Most employers are required by law to calculate and withhold federal taxes from your wages. Three federal taxes are deducted from paychecks: income tax, Social Security tax and Medicare tax. Because each tax has a different rate, there are multiple federal withholding percentages. In fact, federal income tax has several percentage rates, one or more of which may be used to calculate the amount of income tax that must be withheld.
Currently, the federal withholding rate for Social Security tax sits at 6.2 percent.
Taxable and Gross Income
Federal income tax is deducted from taxable wages. To determine taxable wages, employers deduct the value of the withholding allowances an employee claims on her W-4 form from gross wages. The withholding allowance amount depends on the length of the pay period. For example, for 2018, the allowance amount is $79.80 for weekly pay periods or $159.60 for biweekly periods. Suppose an employee earns gross wages of $800 in one week and claims two withholding allowances. The taxable wages for federal income tax are $800 less $159.60, or $640.40. Additional amounts may be subtracted for non-taxable items like contributions to a retirement or health savings plan.
Federal Income Tax Brackets
Federal income tax is a progressive tax. This means the more a person earns, the higher the tax percentage becomes – and the more money employers withhold from your paycheck. The dollar amount subject to each tax bracket depends on your filing status as single or married. For example, employers in 2018 will deduct zero tax on the first $71 of taxable wages and 10 percent on the amount from $71 to $254 for a single employee paid weekly. For a married worker paid weekly, the 10 percent tax bracket ranges from $222 to $588. Income tax withholding percentages increase as the taxable wages rise from 10 percent to 12 percent, then to 22 percent, 24 percent, 32 percent, 35 percent and finally to 37 percent.
Social Security Tax Rate
The withholding rate for Social Security tax for 2018 is 6.2 percent. Social Security tax is calculated using gross wages with no deductions. There is an annual income ceiling for Social Security tax, adjusted annually. For example, the cap in 2018 is $128,400. Employers stop deducting Social Security tax up to that amount once an employee reaches that cap, and Social Security taxes are not deducted for any mounts beyond the cap.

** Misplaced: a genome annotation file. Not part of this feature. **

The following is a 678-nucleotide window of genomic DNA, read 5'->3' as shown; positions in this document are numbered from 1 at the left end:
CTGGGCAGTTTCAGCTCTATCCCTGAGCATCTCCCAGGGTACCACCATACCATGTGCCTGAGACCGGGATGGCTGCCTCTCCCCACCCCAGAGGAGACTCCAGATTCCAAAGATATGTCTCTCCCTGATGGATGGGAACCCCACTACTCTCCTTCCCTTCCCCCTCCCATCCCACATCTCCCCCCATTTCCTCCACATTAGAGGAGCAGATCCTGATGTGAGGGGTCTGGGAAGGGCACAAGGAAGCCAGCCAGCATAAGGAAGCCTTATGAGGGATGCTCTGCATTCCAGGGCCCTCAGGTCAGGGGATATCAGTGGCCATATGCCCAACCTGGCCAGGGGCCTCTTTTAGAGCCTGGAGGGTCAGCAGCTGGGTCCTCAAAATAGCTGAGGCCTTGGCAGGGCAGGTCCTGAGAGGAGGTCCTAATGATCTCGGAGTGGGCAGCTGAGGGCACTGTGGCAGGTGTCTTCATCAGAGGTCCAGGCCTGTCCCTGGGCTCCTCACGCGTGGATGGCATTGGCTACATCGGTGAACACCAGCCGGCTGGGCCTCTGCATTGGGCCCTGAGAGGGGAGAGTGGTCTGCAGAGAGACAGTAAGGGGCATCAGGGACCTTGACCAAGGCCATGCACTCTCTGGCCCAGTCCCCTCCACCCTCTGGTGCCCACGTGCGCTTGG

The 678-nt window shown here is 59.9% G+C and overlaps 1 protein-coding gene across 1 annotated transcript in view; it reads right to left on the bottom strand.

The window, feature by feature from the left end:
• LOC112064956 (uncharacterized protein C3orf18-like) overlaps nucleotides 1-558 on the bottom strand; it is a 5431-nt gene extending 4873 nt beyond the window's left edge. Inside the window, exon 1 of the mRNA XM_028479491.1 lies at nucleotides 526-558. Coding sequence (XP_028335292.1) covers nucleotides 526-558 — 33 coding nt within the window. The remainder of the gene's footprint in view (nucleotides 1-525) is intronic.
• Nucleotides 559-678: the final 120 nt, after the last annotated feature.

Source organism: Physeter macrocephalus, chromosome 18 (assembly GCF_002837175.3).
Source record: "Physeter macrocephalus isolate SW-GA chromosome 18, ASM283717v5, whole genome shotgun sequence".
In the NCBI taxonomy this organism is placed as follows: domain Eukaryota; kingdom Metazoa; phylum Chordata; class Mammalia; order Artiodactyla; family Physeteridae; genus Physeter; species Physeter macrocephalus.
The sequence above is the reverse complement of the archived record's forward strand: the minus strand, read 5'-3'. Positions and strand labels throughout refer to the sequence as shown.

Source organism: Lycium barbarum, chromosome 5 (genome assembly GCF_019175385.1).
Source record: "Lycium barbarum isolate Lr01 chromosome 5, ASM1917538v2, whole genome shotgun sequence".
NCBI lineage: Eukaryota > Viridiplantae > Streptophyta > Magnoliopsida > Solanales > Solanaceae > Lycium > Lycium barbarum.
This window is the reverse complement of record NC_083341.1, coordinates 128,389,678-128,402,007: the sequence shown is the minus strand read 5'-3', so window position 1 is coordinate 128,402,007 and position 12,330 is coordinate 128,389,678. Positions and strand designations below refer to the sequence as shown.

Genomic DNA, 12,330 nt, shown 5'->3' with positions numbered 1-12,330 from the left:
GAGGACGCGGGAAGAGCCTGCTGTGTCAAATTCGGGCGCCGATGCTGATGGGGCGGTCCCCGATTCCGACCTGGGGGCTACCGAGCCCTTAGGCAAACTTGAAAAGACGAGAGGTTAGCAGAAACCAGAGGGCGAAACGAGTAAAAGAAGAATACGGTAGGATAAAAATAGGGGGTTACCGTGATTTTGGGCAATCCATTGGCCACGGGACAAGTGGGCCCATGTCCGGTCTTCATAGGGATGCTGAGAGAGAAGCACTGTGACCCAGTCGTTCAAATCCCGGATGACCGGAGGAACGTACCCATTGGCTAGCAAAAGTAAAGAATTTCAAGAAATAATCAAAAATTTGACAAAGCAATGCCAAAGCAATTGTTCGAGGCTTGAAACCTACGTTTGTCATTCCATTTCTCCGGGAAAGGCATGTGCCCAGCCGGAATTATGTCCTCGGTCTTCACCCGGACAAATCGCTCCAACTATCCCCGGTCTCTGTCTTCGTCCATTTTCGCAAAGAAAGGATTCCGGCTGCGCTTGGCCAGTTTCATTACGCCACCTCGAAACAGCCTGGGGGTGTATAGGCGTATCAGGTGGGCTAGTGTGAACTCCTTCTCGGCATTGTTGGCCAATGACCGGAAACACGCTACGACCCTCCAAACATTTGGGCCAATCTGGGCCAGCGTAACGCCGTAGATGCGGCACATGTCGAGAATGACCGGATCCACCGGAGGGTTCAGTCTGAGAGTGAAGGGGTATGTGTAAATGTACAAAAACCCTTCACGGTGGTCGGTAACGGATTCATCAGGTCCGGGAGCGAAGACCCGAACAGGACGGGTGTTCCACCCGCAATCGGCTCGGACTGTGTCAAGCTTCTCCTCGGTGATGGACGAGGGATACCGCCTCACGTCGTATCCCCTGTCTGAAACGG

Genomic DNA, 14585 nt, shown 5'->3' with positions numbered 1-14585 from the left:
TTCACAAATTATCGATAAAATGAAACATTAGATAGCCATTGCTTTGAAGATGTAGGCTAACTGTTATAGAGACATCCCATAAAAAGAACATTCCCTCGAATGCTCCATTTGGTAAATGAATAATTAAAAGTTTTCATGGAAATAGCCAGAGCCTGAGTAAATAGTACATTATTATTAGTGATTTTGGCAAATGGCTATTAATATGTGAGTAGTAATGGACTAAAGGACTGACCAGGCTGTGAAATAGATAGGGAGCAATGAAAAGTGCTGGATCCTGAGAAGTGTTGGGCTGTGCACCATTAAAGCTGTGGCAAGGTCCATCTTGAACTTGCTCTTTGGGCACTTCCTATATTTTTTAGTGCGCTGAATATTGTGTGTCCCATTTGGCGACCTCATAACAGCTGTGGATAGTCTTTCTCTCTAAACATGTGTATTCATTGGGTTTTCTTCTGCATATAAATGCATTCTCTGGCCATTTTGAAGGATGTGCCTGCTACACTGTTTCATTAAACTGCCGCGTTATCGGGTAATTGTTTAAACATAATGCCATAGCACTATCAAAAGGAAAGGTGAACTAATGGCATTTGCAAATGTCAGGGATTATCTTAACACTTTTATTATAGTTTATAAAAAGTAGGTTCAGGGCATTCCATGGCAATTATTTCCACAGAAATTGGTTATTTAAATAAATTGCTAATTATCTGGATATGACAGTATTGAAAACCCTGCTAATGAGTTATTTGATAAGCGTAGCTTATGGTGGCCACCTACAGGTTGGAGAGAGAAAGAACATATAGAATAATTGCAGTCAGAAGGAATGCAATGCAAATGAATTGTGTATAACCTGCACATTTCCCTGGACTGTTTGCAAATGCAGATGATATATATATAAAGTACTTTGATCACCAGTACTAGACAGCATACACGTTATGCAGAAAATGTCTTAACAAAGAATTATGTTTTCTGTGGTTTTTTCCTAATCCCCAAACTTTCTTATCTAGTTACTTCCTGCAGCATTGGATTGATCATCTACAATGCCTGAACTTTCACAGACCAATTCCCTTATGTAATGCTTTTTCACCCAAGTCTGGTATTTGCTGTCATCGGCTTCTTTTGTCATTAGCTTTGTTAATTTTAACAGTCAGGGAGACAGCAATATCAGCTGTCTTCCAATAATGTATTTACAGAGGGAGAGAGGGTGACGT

Medicare Tax Rates
Medicare tax is levied on all gross income with no deductions and no income cap. The withholding rate is 1.45 percent. There is also an Additional Medicare Tax that must be withheld on wages in excess of $200,000 per year at a rate of 0.9 percent.
- IRS: Notice 1036 - Early Release Copies of the 2018 Percentage Method Tables for Income Tax Withholding
- IRS: Publication 15 - Employer's Tax Guide
- IRS. "FAQs on the 2020 Form W-4." Accessed Oct. 16, 2020.
- IRS. "Tax Withholding for Individuals." Accessed Oct. 16, 2020.
- IRS. "Topic No. 753 Form W-4—Employee's Withholding Allowance Certificate." Accessed Oct. 16, 2020.
- Social Security Administration. "Fact Sheet Social Security." Accessed Oct. 16, 2020.
- Social Security Administration. "Contribution And Benefit Base." Accessed Oct. 16, 2020.
- IRS. "Topic No. 608 Excess Social Security and RRTA Tax Withheld." Accessed Oct. 16, 2020.
- IRS. "Publication 531 (2019), Reporting Tip Income." Accessed Oct. 16, 2020.
- IRS. "Group-Term Life Insurance." Accessed Oct. 16, 2020.
- IRS. "Questions and Answers for the Additional Medicare Tax." Accessed Oct. 16, 2020.
Based in Atlanta, Georgia, W D Adkins has been writing professionally since 2008. He writes about business, personal finance and careers. Adkins holds master's degrees in history and sociology from Georgia State University. He became a member of the Society of Professional Journalists in 2009.